No-nonsense advice for young people: success is a zero-sum game

There are no second winners, only first losers.
There are no second winners, only first losers.
Image: REUTERS/Ina Fassbender
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Angel investor Jason Calacanis—a Silicon Valley veteran who has invested in more than 60 startups—has some pointed advice for young people who are just starting their careers: Success is a zero-sum game. He writes in a blog post:

“Many folks will tell you that the world is not a zero sum game, with one person not having to lose at the expense of another winning. This is simply not true, as in most startups there is a very limited number of seats and they go to the people who work the hardest and who have the most skill. In your career you will find that life is a zero sum game: the winners get the prime positions and the person who comes in second place for that position is the first loser—not the second winner.”

Calacanis, a serial entrepreneur and first-round investor in Uber, advises young people to work at a startup and take on every project the CEO asks, because “CEOs love people who work hard and who refine their skills faster than everyone else … because those people remind them of themselves. How the f@#k do you think she got the CEO slot, by waiting in line? By random luck? No, she f@#king took that slot.”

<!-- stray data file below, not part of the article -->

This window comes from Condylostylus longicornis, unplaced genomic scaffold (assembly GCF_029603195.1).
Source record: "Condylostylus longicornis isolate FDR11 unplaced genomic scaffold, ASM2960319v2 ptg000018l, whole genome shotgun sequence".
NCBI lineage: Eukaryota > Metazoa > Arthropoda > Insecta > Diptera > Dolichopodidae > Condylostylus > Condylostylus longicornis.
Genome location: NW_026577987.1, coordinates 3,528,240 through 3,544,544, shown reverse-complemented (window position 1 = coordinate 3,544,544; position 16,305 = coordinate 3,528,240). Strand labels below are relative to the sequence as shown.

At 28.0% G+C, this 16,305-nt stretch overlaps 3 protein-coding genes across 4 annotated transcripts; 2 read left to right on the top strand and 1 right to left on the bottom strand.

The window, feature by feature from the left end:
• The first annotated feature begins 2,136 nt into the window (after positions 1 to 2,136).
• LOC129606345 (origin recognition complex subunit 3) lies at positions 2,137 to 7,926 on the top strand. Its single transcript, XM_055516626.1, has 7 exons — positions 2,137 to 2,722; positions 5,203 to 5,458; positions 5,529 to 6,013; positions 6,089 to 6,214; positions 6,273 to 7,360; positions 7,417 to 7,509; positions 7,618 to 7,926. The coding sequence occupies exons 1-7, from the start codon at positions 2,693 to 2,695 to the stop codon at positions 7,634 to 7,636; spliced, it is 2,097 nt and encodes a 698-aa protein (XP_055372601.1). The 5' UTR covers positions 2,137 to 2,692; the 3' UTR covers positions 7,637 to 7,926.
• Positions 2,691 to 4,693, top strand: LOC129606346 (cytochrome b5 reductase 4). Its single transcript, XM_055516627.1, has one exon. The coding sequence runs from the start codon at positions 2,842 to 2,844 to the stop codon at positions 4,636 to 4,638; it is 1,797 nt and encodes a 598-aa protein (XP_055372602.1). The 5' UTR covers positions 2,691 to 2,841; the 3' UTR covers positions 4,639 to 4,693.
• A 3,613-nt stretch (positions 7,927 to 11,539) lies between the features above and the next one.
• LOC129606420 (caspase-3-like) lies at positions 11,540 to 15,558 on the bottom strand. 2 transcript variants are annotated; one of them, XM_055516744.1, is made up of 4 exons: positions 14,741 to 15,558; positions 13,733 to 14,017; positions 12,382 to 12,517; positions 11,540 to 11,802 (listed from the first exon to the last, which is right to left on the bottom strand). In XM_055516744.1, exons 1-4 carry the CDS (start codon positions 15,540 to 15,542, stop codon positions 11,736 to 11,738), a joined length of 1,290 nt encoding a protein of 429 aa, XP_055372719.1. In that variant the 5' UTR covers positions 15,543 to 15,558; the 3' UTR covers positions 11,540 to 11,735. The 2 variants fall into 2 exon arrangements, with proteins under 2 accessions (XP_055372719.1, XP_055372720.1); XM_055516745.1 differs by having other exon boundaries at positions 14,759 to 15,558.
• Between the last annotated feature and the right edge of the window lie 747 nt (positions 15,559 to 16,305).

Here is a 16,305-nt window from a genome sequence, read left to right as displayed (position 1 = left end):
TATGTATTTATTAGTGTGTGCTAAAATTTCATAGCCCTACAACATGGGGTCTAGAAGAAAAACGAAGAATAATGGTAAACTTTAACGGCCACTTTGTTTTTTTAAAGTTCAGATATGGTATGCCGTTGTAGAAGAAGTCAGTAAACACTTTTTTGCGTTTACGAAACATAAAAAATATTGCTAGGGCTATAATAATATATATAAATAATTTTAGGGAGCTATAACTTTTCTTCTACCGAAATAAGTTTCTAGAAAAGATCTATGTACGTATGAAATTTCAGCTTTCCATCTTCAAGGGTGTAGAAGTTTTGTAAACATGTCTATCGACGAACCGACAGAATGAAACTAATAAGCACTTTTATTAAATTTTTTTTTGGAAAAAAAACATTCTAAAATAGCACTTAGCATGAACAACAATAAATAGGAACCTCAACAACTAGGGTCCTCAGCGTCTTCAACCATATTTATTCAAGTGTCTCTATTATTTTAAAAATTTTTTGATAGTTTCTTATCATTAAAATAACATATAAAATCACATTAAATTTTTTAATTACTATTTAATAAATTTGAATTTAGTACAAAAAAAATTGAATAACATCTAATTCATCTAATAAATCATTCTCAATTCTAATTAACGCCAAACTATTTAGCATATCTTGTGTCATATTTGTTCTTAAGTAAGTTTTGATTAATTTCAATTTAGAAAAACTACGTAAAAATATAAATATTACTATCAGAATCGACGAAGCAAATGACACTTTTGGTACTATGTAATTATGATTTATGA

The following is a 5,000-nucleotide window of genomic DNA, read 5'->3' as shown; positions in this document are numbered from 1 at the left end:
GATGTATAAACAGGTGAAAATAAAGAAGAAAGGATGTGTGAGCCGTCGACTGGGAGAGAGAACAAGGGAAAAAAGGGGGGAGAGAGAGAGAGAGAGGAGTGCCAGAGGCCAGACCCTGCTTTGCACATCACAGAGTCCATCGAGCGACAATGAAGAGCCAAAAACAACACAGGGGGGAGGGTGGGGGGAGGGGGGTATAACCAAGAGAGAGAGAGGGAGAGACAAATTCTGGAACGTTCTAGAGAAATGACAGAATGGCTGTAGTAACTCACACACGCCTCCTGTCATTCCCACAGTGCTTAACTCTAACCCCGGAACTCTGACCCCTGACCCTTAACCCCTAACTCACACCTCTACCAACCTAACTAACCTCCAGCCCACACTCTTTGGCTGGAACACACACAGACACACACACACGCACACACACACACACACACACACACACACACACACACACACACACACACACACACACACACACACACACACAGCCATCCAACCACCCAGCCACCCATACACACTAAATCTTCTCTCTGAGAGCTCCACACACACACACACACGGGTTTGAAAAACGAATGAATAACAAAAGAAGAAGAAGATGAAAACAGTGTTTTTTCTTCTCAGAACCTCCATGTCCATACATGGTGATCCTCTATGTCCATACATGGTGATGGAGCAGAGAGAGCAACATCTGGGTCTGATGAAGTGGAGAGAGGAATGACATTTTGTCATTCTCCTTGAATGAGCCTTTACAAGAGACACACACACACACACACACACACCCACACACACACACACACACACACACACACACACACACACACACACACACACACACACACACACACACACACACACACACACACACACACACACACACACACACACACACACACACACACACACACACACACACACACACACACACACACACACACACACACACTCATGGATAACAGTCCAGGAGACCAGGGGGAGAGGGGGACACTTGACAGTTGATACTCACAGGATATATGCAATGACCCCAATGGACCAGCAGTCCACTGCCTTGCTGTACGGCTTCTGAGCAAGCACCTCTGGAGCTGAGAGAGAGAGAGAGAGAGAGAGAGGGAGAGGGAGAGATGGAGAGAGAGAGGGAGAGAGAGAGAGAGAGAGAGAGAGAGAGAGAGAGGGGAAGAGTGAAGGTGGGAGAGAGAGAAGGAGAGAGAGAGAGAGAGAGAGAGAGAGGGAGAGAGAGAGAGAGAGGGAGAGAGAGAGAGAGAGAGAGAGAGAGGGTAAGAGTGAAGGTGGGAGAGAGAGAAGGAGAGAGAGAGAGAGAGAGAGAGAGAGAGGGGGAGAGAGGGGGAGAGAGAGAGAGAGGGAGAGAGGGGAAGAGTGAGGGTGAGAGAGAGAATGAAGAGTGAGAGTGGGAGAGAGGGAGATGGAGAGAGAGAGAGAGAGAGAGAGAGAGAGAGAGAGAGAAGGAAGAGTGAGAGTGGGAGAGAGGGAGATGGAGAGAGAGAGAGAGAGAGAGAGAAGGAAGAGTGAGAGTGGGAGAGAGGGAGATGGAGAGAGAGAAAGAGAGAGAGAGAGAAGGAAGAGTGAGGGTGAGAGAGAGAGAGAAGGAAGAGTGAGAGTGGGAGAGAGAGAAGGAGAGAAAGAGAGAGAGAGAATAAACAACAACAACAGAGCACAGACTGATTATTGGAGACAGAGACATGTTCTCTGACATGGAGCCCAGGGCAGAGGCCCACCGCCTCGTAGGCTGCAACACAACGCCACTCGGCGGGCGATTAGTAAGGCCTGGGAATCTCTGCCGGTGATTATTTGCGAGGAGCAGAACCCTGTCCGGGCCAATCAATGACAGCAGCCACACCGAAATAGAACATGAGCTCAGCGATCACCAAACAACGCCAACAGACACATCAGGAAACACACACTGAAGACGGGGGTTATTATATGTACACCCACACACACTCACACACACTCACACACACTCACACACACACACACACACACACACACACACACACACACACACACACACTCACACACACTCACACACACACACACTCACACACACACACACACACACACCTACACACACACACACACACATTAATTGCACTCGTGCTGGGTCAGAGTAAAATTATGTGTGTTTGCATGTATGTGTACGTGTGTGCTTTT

Some other tips: “never leave work before she does,” and “don’t worry about your salary, just get enough money to live in a closet close to work.” Calacanis is worth listening to; he has been involved in the startup world since the dot com era, sold his second company to AOL for around $25 million in 2005, and has invested in a number of high-valuation companies—in addition to Uber, there’s Whisper, Evernote, Tumblr, among others.

Serial entrepreneur Jason Goldberg, founder of Fab and now Hem, tweeted:

“I just wish someone would have told me that people, not job titles, are the single best way to change the trajectory of your career,” Assist co-founder Shane Mac told Quartz. “Screw titles, go work for someone you want to be.” Mac described the article on Facebook as “the single best article I’ve ever read on career advice.”

What differentiates Calacanis’ advice is that it’s brutally honest, even raw, and very specific. Working in the startup world is hardly glamorous—something that venture capitalist Ben Horowitz encapsulates in his book The Hard Thing About Hard Things—and Calacanis gives young people a sharp tutorial on how to succeed in that world—one where the faint hearted need not apply.